close this bookVolume 7: No. 67
View the documentFunding and competitions
View the documentPolitics and policy
View the documentIndustry news
View the documentCareer jobs (in our CCJ 7.34 digest this week)
View the documentCareer advice
View the documentShareware archives

A Year 2000 problem recently deleted 90K items from a Defense Logistics Agency (DLA) inventory. Correcting the problem took 400 hours. DLA supports over 1,400 weapons systems, and has 86 automated information systems containing 39M lines of code. The GAO is pushing them to "take fundamental steps" and set priorities for fixing Y2K problems. [Science News, 13Sep97. EduP.]

Ravinder Kachru et al., of SRI International, claim to be less than four years from marketing a holographic storage system for Internet servers. A memory unit the size of a sugar cube can access hundreds of thousands of holograms at 10GB/second. Varying the color of light used could theoretically increase capacity by 1M times. Reliability problems have pretty much been solved. The developers are spinning off a for-profit company, DenseNet, to work on making the technology cheaper. [Science. Eric Berger, UPI Science News, 02Oct97. Bill Park.]

Biometric units for identifying fingerprints have dropped to $300, from $1,200 last year. By next year we may be seeing them in keyboards or mice, reducing the need for passwords. [IBD, 01Oct97.]

MIT's Lincoln Laboratory is developing a tiny reconnaissance plane less then 6" long and weighing two ounces. They are working on small-scale sensors and micro-electromechanical systems, and hope to have a two-gram, one-cubic-centimeter camera for 1M-pixel images. The prototype plane, or "flying chip," will cruise at 100 meters, at 20-30 mph, for up to an hour. [Technology Review, Oct97. NewtNews.]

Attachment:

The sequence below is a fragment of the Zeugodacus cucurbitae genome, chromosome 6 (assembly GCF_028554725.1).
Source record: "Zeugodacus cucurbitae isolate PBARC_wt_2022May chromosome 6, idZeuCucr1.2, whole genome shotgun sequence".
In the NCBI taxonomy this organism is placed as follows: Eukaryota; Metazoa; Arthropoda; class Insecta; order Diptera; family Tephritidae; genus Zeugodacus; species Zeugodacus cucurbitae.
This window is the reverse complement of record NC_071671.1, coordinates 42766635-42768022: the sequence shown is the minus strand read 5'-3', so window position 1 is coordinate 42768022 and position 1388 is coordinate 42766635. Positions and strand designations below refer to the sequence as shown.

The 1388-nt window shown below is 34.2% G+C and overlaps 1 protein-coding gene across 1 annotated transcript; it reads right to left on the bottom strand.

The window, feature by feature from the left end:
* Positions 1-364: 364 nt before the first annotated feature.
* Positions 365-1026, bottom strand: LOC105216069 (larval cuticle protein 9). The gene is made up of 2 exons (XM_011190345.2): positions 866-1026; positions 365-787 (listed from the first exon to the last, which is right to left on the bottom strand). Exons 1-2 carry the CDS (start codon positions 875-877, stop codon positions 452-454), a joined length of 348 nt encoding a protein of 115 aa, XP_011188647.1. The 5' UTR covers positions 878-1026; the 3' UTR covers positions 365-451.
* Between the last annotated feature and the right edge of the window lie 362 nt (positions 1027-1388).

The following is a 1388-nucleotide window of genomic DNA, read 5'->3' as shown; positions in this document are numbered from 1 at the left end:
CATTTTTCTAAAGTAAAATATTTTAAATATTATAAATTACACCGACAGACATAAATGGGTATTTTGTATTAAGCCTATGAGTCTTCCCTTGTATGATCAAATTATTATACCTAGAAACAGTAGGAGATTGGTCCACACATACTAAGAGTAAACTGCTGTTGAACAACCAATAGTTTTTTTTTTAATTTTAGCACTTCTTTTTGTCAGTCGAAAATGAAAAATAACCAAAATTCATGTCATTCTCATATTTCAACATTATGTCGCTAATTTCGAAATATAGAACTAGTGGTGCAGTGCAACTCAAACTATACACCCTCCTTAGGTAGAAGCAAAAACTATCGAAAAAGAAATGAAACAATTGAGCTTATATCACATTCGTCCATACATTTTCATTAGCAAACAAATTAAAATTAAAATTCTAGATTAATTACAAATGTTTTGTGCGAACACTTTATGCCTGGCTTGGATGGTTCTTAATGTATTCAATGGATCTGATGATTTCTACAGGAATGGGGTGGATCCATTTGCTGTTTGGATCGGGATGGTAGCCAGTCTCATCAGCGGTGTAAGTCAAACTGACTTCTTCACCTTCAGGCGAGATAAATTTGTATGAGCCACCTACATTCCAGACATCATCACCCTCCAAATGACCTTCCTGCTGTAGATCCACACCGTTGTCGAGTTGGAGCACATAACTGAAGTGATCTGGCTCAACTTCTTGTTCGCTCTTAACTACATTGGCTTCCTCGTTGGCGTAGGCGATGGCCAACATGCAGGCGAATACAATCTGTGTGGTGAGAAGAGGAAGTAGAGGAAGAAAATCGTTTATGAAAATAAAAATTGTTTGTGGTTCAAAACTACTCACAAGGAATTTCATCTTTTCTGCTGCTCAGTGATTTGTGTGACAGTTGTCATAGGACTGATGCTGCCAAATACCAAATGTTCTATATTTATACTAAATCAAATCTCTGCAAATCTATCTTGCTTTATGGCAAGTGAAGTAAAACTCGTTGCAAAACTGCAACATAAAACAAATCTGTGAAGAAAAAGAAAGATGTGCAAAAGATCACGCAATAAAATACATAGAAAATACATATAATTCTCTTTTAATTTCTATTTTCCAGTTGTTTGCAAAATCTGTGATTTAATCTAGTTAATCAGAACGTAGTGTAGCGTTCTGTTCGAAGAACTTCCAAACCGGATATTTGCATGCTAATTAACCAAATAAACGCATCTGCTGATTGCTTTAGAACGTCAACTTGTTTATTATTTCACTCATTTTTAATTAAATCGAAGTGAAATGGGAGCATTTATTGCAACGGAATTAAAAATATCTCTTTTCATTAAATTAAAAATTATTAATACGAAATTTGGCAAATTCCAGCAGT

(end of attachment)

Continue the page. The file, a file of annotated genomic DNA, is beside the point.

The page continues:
Rumors say that Apple is now planning for System 8 to be its desktop operating system, with Rhapsody for servers and eventually power users -- much like Windows NT.

There are still 25M Macs in use, but new sales have fallen from 4M to 2M/year. Very few Mac-only developers are left. Still, it's a good sign that MacSoft has finally released a Mac version of the Micropose Civilization II game. Sales have been "brisk, surpassing expectations." [Cox News. SJM, 28Sep97, 4F.]

Heidi Roizen, retired Apple VP of developer relations, has joined the board of Be, Inc. [SJM, 26Sep97, 1C.]

Gateway 2000 Inc., which bought the Amiga brand and patents in March, says it will introduce a new line of Amiga desktop machines within a year. It may support industry-standard graphics cards, universal serial bus ports, and several operating systems. Over 400 companies have asked for developers' licenses since 16Sep97. Amiga was a leader in desktop graphics, animation, 3D, and video editing (competing with SGI rendering engines and Avid digital video editing systems). It could also run most Mac programs. Clubs and newsgroups are still active, including alt.amiga. and comp.sys.amiga. The small, stable Amiga operating system might be good in consumer electronics -- palmtops, TVs, security systems, etc. [Karen Whitehouse, ZDNN, 26Sep97. Matteo Castelli , it.comp.emulatori.] (Commodore, now bankrupt, is widely faulted for neglect and poor marketing of an excellent computer and operating system.)